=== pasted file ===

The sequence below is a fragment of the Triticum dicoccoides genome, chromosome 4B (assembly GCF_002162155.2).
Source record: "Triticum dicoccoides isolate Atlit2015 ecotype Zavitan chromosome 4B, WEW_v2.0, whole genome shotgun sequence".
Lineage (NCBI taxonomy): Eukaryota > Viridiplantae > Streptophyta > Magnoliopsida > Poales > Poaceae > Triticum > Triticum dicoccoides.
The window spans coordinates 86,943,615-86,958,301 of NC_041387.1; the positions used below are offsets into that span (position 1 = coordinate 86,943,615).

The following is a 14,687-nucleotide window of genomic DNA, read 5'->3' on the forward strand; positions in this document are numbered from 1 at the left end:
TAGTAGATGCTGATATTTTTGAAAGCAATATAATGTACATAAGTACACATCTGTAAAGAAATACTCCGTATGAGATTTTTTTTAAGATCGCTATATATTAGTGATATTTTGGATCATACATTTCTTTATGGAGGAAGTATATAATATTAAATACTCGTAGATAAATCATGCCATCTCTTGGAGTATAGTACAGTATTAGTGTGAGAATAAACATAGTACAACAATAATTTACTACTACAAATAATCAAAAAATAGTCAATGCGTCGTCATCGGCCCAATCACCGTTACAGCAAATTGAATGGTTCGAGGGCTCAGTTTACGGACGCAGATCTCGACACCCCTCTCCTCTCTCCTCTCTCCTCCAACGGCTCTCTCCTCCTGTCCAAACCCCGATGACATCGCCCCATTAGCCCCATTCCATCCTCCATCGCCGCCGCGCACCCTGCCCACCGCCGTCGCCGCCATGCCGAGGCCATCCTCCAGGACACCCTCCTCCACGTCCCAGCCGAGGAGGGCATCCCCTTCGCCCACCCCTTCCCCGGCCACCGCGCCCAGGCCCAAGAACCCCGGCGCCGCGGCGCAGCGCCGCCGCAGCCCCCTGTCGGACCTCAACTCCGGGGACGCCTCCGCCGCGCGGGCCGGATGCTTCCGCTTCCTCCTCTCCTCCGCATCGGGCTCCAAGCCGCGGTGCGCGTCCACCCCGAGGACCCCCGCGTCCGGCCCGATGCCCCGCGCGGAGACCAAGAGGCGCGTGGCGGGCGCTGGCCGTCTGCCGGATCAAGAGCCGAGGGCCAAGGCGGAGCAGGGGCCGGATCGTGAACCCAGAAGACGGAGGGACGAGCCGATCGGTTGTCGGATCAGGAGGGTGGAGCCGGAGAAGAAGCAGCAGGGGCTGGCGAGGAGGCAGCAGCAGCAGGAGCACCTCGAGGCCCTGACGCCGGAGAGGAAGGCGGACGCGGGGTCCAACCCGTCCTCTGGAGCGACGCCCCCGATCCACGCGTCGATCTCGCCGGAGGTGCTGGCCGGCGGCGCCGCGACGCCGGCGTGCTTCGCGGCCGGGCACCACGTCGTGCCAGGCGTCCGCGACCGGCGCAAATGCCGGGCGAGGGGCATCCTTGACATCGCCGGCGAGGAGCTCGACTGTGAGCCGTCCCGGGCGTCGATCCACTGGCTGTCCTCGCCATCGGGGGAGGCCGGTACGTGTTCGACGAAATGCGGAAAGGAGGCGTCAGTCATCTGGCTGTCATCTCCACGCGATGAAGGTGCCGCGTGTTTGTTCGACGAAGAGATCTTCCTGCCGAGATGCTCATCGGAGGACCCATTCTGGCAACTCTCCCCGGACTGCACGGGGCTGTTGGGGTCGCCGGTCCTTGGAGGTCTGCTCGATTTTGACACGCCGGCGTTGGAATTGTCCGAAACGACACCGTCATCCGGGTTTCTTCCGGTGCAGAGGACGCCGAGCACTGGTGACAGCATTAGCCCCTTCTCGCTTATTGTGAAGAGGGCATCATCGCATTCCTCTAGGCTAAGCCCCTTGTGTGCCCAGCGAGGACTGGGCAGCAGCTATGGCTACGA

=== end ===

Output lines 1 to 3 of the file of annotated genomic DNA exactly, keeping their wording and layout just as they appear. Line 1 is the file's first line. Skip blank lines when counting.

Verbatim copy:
The sequence below is a fragment of the Triticum dicoccoides genome, chromosome 4B (assembly GCF_002162155.2).
Source record: "Triticum dicoccoides isolate Atlit2015 ecotype Zavitan chromosome 4B, WEW_v2.0, whole genome shotgun sequence".
Lineage (NCBI taxonomy): Eukaryota > Viridiplantae > Streptophyta > Magnoliopsida > Poales > Poaceae > Triticum > Triticum dicoccoides.